A study looking at whether it is possible to test all women to find out their risk of developing ovarian cancer (PROMISE FS)

Cancer type:

Ovarian cancer

Status:

Results

Phase:

Pilot

This study looked at whether it is possible to use health information and a blood test to predict a woman's risk of developing ovarian cancer.  It was supported by Cancer Research UK.

The study was open for people to join in 2017, and the team published the results in 2020.

More about this trial

Some women have an increased risk of ovarian cancer because they have a change in a particular gene

When this study was done, we knew a change in these genes increased ovarian cancer risk: 

  • BRCA1
  • BRCA2
  • RAD51C
  • RAD51D 
  • BRIP1

Some women with a strong family history of ovarian cancer might be able to have genetic testing on the NHS. But not everyone with these gene changes knows their family history. Or has a relative who has had cancer. 

There are also other risk factors that might increase someone’s risk. There may be women who have a higher than usual risk of developing ovarian cancer, but who don’t know about it. 

Researchers wanted to see if they can predict someone’s risk of developing ovarian cancer using genetic risk factors and other risk factors. But first they needed to see if it’s possible to run this sort of study.

The main aims of this study were to find out:

  • if it’s possible to run a larger study looking at ovarian cancer risk 
  • what women think about the study
  • how women feel about finding out their risk of developing ovarian cancer

Summary of results

The study team found that it was possible to run a study looking at ovarian cancer risk.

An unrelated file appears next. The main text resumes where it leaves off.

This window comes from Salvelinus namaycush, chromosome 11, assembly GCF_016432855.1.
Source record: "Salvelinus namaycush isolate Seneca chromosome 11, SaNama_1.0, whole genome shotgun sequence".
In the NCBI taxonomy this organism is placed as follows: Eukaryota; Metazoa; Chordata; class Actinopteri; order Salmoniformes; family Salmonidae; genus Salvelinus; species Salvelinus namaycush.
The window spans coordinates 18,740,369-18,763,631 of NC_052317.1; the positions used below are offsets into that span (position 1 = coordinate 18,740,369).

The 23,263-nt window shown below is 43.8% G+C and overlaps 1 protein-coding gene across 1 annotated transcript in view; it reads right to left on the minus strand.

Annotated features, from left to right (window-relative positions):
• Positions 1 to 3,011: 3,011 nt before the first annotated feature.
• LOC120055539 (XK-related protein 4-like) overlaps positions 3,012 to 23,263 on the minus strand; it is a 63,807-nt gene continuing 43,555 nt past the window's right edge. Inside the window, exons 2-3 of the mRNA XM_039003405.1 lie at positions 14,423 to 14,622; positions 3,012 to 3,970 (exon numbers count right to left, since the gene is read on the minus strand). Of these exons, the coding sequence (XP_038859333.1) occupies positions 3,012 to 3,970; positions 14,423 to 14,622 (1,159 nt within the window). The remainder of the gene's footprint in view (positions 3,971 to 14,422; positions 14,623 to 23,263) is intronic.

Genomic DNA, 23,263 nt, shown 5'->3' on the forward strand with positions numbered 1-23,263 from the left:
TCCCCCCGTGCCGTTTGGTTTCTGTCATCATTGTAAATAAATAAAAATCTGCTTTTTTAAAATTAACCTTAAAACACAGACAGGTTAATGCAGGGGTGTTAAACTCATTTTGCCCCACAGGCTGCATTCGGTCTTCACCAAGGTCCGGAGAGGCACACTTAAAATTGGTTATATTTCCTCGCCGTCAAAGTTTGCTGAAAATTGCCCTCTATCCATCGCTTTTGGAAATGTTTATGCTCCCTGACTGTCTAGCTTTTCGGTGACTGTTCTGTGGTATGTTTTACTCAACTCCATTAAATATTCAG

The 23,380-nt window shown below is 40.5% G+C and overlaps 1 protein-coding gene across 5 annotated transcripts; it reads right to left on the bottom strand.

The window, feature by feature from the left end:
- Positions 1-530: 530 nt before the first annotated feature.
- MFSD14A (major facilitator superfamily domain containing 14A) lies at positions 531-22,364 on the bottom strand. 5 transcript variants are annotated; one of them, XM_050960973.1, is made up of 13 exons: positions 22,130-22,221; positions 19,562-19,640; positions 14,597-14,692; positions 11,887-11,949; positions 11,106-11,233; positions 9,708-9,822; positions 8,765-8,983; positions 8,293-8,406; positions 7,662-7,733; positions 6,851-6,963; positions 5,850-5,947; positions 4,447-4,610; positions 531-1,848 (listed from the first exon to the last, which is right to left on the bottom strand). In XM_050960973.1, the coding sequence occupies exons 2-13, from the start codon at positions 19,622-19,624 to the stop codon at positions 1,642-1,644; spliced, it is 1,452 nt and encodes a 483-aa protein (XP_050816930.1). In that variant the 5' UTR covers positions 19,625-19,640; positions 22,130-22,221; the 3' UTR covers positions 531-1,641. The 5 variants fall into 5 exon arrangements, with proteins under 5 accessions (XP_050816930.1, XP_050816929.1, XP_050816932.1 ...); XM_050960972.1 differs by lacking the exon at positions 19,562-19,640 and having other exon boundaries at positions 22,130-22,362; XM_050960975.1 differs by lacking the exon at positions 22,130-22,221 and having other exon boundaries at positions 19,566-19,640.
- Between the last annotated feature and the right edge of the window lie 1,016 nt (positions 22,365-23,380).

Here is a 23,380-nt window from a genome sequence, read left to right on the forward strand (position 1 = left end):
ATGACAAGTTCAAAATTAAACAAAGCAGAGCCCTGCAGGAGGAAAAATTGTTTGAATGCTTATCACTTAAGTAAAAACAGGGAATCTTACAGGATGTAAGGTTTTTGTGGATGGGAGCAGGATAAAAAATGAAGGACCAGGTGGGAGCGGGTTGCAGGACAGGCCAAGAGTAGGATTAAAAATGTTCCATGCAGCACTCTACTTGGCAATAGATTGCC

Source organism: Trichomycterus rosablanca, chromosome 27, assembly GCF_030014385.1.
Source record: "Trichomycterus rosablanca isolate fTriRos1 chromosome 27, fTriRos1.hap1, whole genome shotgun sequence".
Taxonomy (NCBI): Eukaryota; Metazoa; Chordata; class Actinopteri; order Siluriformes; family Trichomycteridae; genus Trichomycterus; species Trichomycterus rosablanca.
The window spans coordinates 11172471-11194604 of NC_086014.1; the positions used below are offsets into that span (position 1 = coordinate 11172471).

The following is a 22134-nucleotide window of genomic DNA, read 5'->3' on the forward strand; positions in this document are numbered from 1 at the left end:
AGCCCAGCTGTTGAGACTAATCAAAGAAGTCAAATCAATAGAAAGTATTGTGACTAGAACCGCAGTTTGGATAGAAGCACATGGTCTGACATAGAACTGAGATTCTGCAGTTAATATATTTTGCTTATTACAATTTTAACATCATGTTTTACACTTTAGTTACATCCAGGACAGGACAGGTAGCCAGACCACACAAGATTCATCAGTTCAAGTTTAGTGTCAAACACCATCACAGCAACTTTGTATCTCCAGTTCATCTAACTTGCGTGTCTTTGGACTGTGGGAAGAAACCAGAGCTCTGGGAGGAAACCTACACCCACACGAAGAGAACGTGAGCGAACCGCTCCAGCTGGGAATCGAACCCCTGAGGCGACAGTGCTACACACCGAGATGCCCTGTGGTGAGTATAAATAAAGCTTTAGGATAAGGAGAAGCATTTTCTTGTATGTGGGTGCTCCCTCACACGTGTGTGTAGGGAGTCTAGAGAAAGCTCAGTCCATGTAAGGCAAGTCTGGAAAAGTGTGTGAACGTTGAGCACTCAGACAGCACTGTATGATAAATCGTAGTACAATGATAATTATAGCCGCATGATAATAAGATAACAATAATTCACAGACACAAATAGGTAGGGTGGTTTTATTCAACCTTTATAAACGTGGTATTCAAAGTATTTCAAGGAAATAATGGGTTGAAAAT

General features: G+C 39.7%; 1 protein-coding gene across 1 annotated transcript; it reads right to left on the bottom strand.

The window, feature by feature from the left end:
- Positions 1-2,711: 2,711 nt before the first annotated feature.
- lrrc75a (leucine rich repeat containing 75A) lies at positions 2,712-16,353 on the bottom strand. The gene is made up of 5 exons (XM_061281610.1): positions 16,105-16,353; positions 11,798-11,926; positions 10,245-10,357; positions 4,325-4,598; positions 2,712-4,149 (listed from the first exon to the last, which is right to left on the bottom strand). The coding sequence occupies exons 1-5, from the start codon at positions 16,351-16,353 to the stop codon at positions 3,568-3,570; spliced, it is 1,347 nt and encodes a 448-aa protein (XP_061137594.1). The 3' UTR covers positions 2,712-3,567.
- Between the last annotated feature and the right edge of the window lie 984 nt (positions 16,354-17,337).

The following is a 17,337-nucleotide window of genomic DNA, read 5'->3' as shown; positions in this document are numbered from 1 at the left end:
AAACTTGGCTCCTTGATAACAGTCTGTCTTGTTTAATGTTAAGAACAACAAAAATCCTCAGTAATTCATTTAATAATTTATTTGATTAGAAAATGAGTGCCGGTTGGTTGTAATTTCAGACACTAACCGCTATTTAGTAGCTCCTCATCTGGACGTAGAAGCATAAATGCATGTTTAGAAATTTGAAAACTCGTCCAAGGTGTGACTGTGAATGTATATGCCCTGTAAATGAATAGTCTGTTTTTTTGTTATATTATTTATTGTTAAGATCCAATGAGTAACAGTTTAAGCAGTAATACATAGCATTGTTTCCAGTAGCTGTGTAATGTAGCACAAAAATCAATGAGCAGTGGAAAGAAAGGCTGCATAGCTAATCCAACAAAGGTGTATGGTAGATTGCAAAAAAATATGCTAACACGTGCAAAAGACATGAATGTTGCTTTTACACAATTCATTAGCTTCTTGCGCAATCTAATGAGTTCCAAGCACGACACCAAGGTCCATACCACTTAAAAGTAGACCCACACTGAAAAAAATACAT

Study design
This study was for women who had not:

The research team asked the women to decide whether they wanted to find out about their risk of developing ovarian cancer. They had developed an online decision tool, and there was a dedicated helpline for women to contact if they wanted to.

If they decided to go ahead, the women were then asked to:

  • give a blood sample to test for the 5 genes known to increase the risk of ovarian cancer, and some other common genetic changes 
  • complete questionnaires about their family history and other risk factors

After that they were asked to complete questionnaires about how they found the online tool and helpline service. And other questionnaires which asked them about whether deciding to go ahead had affected things such as:

  • their levels of anxiety, depression or distress
  • their quality of life
  • how worried they were about developing ovarian cancer or other cancers
  • whether they were pleased they made the decision to take part and find out their risk

Results
A total of 123 women joined this study. They were given written information about the study and used the online decision tool. These helped them decide whether they wanted to know more about their risk of developing ovarian cancer or not.

Out of the 123 women,105 decided to find out more about their risk of developing ovarian cancer.

The study team looked at people’s risk of developing ovarian cancer during their lifetime, for 101 people who took part. They found that: